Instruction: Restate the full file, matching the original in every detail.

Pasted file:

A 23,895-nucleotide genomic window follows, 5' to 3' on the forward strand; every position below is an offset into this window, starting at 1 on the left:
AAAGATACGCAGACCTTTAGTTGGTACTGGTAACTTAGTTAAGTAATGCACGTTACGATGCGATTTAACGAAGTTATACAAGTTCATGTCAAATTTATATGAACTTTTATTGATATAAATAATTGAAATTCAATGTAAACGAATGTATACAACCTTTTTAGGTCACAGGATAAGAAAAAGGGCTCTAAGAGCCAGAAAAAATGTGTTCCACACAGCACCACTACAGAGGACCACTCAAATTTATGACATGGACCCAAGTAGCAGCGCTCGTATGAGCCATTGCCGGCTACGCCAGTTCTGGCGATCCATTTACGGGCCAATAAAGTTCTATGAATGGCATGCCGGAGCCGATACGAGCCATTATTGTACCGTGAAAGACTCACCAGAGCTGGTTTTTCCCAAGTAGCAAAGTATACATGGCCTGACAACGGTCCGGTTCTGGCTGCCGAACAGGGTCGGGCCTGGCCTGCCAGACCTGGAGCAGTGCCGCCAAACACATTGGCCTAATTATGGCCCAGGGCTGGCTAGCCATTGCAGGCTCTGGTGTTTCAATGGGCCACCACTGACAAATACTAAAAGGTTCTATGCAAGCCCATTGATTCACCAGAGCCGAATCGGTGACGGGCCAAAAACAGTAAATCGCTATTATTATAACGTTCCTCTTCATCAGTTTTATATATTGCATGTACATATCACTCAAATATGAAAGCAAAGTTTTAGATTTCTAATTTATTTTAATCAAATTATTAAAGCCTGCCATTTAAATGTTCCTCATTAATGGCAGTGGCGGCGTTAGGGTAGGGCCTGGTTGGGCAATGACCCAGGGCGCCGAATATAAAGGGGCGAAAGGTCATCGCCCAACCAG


A 23,895-nucleotide genomic window follows, 5' to 3' on the forward strand; every position below is an offset into this window, starting at 1 on the left:
AAAGATACGCAGACCTTTAGTTGGTACTGGTAACTTAGTTAAGTAATGCACGTTACGATGCGATTTAACGAAGTTATACAAGTTCATGTCAAATTTATATGAACTTTTATTGATATAAATAATTGAAATTCAATGTAAACGAATGTATACAACCTTTTTAGGTCACAGGATAAGAAAAAGGGCTCTAAGAGCCAGAAAAAATGTGTTCCACACAGCACCACTACAGAGGACCACTCAAATTTATGACATGGACCCAAGTAGCAGCGCTCGTATGAGCCATTGCCGGCTACGCCAGTTCTGGCGATCCATTTACGGGCCAATAAAGTTCTATGAATGGCATGCCGGAGCCGATACGAGCCATTATTGTACCGTGAAAGACTCACCAGAGCTGGTTTTTCCCAAGTAGCAAAGTATACATGGCCTGACAACGGTCCGGTTCTGGCTGCCGAACAGGGTCGGGCCTGGCCTGCCAGACCTGGAGCAGTGCCGCCAAACACATTGGCCTAATTATGGCCCAGGGCTGGCTAGCCATTGCAGGCTCTGGTGTTTCAATGGGCCACCACTGACAAATACTAAAAGGTTCTATGCAAGCCCATTGATTCACCAGAGCCGAATCGGTGACGGGCCAAAAACAGTAAATCGCTATTATTATAACGTTCCTCTTCATCAGTTTTATATATTGCATGTACATATCACTCAAATATGAAAGCAAAGTTTTAGATTTCTAATTTATTTTAATCAAATTATTAAAGCCTGCCATTTAAATGTTCCTCATTAATGGCAGTGGCGGCGTTAGGGTAGGGCCTGGTTGGGCAATGACCCAGGGCGCCGAATATAAAGGGGCGAAAGGTCATCGCCCAACCAG